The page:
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Michigan pilgrims catch spirit of Wesley

Epworth Old Rectory

A group of United Methodists from Michigan traveled to England to learn more about their Wesleyan heritage and how it continues to shape beliefs and inspire future mission.

Content Editor

Studying religious history can be dry and dusty, and it can feel irrelevant and disconnected from contemporary issues and life. Still, there are ways to look back that can enrich our faith and inspire us for ongoing mission in a new era.

Twenty United Methodists from the Michigan Conference had the opportunity to experience Methodist history in a living classroom as they participated in a Wesleyan heritage tour of England.

For ten days, from April 16-25, 2023, these pilgrims walked the steps of John Wesley, the founder of Methodism, and his brother Charles. And they experienced a renewed sense of purpose as uniquely United Methodist Christians.

They traveled to the small town of Epworth to learn about the Wesleys’ rural beginnings, to Oxford where they studied and formed their Holy Club, to Bristol on the southwest coast where Charles lived and wrote thousands of hymns, to London where John had his heart-warming experience at a meeting on Aldersgate Street, and to a few additional stops along the way.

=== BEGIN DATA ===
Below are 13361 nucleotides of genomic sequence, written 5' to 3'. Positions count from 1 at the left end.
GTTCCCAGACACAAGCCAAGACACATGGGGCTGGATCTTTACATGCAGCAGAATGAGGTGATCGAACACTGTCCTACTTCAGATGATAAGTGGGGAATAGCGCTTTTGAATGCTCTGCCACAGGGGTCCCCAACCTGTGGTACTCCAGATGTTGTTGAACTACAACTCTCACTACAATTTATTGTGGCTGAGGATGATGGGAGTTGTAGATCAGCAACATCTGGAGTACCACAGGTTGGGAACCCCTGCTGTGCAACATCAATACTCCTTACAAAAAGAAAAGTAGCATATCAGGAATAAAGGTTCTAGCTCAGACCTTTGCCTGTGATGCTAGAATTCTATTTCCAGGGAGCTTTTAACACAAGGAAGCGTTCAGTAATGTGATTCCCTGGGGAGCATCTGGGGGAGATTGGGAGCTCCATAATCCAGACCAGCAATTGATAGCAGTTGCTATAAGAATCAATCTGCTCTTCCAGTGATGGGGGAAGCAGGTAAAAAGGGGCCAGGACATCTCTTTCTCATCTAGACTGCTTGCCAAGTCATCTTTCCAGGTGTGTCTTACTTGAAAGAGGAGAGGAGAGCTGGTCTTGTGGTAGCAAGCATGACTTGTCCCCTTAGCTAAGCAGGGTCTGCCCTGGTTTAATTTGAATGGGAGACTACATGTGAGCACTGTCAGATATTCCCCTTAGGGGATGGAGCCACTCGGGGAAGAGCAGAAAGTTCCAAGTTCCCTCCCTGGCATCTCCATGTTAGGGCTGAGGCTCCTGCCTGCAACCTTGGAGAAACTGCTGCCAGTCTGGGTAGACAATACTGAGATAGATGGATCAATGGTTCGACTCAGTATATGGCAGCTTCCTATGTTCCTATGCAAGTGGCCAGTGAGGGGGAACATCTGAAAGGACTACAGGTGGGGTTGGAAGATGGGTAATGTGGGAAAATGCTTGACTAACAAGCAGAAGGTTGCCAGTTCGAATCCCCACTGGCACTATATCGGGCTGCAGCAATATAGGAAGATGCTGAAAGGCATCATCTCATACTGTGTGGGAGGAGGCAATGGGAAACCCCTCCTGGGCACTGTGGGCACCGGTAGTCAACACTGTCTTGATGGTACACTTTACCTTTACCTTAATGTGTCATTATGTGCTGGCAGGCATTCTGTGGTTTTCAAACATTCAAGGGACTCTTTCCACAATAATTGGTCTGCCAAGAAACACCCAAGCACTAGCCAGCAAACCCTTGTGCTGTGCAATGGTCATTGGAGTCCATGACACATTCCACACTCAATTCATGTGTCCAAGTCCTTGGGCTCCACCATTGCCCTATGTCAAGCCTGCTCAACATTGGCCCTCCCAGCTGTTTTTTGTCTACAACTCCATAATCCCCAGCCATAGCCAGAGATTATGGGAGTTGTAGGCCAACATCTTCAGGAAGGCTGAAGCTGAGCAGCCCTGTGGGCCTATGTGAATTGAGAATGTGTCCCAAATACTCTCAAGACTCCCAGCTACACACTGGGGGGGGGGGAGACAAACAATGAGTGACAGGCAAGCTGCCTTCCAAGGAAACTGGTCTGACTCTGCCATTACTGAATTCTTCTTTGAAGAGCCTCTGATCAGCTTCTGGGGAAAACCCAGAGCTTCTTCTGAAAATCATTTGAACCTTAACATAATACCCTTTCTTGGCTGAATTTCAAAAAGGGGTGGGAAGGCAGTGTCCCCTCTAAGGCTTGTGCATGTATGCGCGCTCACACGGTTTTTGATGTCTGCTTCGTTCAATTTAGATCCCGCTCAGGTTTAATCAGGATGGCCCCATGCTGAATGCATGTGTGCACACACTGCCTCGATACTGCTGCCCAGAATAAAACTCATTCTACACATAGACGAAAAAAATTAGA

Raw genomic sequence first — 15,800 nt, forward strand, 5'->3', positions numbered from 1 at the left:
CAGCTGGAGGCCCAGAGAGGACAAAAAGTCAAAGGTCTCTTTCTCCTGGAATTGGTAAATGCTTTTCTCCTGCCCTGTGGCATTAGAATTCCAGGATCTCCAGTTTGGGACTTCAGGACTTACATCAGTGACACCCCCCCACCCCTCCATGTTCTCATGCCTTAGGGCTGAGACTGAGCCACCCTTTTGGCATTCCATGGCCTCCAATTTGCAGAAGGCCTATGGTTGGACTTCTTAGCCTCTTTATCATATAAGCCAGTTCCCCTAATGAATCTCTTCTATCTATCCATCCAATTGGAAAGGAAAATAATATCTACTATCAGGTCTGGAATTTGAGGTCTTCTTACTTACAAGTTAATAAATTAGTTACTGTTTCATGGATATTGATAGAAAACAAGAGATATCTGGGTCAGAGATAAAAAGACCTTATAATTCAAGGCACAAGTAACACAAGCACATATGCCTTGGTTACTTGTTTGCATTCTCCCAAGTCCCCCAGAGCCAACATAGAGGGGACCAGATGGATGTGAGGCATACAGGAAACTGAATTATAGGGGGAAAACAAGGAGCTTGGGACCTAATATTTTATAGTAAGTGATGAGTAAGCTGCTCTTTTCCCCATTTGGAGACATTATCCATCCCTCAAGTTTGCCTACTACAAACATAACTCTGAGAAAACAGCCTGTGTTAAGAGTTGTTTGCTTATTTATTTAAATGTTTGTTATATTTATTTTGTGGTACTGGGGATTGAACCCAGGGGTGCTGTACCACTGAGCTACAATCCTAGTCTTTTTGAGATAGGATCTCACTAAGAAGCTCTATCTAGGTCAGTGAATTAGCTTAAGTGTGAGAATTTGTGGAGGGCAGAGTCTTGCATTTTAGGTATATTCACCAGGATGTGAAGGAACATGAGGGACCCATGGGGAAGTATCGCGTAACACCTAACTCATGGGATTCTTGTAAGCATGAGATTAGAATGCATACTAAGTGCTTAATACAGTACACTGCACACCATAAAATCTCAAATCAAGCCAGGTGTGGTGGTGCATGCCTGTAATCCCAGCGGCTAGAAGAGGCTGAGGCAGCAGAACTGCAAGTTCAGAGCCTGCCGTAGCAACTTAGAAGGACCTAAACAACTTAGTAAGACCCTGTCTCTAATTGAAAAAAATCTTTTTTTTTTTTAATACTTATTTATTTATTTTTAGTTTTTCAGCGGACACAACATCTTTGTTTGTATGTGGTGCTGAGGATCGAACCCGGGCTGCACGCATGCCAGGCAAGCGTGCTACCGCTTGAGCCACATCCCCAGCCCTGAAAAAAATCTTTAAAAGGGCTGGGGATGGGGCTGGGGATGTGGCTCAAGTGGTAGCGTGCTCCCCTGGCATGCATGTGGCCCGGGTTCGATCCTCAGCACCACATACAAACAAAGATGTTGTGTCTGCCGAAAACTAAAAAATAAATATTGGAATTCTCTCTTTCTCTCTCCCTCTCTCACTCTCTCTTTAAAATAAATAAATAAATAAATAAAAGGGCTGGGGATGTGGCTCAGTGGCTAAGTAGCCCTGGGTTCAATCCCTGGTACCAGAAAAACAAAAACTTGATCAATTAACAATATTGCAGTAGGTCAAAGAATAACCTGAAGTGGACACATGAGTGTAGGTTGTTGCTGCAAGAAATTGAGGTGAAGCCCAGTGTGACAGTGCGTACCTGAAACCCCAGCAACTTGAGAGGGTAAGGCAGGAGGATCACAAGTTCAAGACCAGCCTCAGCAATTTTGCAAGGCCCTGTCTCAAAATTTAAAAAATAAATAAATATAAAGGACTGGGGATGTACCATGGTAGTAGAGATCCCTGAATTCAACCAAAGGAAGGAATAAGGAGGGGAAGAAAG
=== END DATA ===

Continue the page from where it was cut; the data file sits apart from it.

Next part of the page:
The group also met faith siblings from the Methodist Church in Britain and experienced the connectional spirit that ties us together through worship, Holy Communion, and fellowship.

Epworth, England
Rev. Elizabeth Hurd (left), taking the famous pose of John Wesley preaching at the same spot in downtown Epworth, England. Epworth is also home to Wesley Memorial Methodist Church (right), built in 1889 to commemorate the 100th anniversary of John Wesley’s death in 1791. ~ photos courtesy Jack Harnish and Sue Pethoud

Rev. Faith Fowler, pastor of Cass Community UMC, organized this heritage trip through Educational Opportunities Tours, a Christian travel ministry known for its quality Wesleyan tours, for her congregation but opened it up to others to join them.

The trip had members from several United Methodist congregations, including Cass Community, Birmingham: First, and Ann Arbor: First UMCs. There was a diverse mix of lifelong United Methodists, people who grew up in other Christian traditions, and a few who were new to the Christian faith.

Rev. Fowler was one of four clergy members on the trip. Retired pastor Rev. Jack Harnish, Rev. Elizabeth Hurd, pastor of West Bloomfield UMC, and Rev. Sue Pethoud, a deacon serving as Church and Community Relations Liaison for Cass Community Social Services in Detroit.

Faith wanted people from her congregation, especially those who didn’t grow up hearing stories about the Wesleys in sermons and Sunday school classes, to know their denomination’s history better.

Also, in light of the fact that The United Methodist Church, through this season of disaffiliation, is having an identity struggle, Faith wanted the pilgrims to experience Methodist history in its context and appreciate our faith heritage as it relates to both spirituality and social justice. In doing so, Fowler has hope that we will find keys to our life of faith moving into the future.